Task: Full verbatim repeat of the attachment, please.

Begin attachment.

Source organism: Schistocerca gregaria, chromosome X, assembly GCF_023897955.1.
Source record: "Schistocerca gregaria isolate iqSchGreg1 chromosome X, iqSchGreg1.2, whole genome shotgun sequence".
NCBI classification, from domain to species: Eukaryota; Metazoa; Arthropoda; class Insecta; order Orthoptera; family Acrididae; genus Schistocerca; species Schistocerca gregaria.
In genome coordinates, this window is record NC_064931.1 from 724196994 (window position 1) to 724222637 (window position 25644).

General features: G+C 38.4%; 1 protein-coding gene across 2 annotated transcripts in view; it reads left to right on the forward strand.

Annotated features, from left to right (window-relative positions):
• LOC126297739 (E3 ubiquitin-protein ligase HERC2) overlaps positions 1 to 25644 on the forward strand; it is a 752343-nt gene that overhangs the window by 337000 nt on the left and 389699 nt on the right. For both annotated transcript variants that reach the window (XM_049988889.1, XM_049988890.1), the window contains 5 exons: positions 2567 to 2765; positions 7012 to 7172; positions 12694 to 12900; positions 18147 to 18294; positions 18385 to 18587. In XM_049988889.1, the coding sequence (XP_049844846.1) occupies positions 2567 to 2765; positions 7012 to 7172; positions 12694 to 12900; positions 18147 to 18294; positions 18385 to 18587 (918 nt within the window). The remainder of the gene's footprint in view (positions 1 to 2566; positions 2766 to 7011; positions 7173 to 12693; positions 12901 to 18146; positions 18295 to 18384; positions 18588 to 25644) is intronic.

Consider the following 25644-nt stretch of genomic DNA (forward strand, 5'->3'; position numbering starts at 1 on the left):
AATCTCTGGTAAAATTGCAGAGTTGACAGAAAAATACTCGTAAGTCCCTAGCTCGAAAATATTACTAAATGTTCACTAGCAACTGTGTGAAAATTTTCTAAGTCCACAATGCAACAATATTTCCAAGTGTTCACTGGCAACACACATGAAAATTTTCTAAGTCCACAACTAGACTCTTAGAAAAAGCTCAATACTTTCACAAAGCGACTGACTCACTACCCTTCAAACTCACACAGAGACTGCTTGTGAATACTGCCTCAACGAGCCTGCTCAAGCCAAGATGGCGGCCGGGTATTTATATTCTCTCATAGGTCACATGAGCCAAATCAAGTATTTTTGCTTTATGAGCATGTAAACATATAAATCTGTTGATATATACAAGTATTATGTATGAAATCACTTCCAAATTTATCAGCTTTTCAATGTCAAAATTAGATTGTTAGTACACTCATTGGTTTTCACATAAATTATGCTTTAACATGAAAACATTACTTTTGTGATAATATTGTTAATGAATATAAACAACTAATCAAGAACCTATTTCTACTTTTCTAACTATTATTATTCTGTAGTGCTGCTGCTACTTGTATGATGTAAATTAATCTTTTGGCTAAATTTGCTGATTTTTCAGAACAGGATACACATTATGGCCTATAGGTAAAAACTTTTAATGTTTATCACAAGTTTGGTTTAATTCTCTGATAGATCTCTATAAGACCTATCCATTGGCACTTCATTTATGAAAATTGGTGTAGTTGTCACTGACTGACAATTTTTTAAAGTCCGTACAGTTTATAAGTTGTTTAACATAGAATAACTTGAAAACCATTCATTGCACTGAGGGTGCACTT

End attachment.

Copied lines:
Source organism: Schistocerca gregaria, chromosome X, assembly GCF_023897955.1.
Source record: "Schistocerca gregaria isolate iqSchGreg1 chromosome X, iqSchGreg1.2, whole genome shotgun sequence".
NCBI classification, from domain to species: Eukaryota; Metazoa; Arthropoda; class Insecta; order Orthoptera; family Acrididae; genus Schistocerca; species Schistocerca gregaria.
In genome coordinates, this window is record NC_064931.1 from 724196994 (window position 1) to 724222637 (window position 25644).

General features: G+C 38.4%; 1 protein-coding gene across 2 annotated transcripts in view; it reads left to right on the forward strand.

Annotated features, from left to right (window-relative positions):
• LOC126297739 (E3 ubiquitin-protein ligase HERC2) overlaps positions 1 to 25644 on the forward strand; it is a 752343-nt gene that overhangs the window by 337000 nt on the left and 389699 nt on the right. For both annotated transcript variants that reach the window (XM_049988889.1, XM_049988890.1), the window contains 5 exons: positions 2567 to 2765; positions 7012 to 7172; positions 12694 to 12900; positions 18147 to 18294; positions 18385 to 18587. In XM_049988889.1, the coding sequence (XP_049844846.1) occupies positions 2567 to 2765; positions 7012 to 7172; positions 12694 to 12900; positions 18147 to 18294; positions 18385 to 18587 (918 nt within the window). The remainder of the gene's footprint in view (positions 1 to 2566; positions 2766 to 7011; positions 7173 to 12693; positions 12901 to 18146; positions 18295 to 18384; positions 18588 to 25644) is intronic.

Consider the following 25644-nt stretch of genomic DNA (forward strand, 5'->3'; position numbering starts at 1 on the left):
AATCTCTGGTAAAATTGCAGAGTTGACAGAAAAATACTCGTAAGTCCCTAGCTCGAAAATATTACTAAATGTTCACTAGCAACTGTGTGAAAATTTTCTAAGTCCACAATGCAACAATATTTCCAAGTGTTCACTGGCAACACACATGAAAATTTTCTAAGTCCACAACTAGACTCTTAGAAAAAGCTCAATACTTTCACAAAGCGACTGACTCACTACCCTTCAAACTCACACAGAGACTGCTTGTGAATACTGCCTCAACGAGCCTGCTCAAGCCAAGATGGCGGCCGGGTATTTATATTCTCTCATAGGTCACATGAGCCAAATCAAGTATTTTTGCTTTATGAGCATGTAAACATATAAATCTGTTGATATATACAAGTATTATGTATGAAATCACTTCCAAATTTATCAGCTTTTCAATGTCAAAATTAGATTGTTAGTACACTCATTGGTTTTCACATAAATTATGCTTTAACATGAAAACATTACTTTTGTGATAATATTGTTAATGAATATAAACAACTAATCAAGAACCTATTTCTACTTTTCTAACTATTATTATTCTGTAGTGCTGCTGCTACTTGTATGATGTAAATTAATCTTTTGGCTAAATTTGCTGATTTTTCAGAACAGGATACACATTATGGCCTATAGGTAAAAACTTTTAATGTTTATCACAAGTTTGGTTTAATTCTCTGATAGATCTCTATAAGACCTATCCATTGGCACTTCATTTATGAAAATTGGTGTAGTTGTCACTGACTGACAATTTTTTAAAGTCCGTACAGTTTATAAGTTGTTTAACATAGAATAACTTGAAAACCATTCATTGCACTGAGGGTGCACTT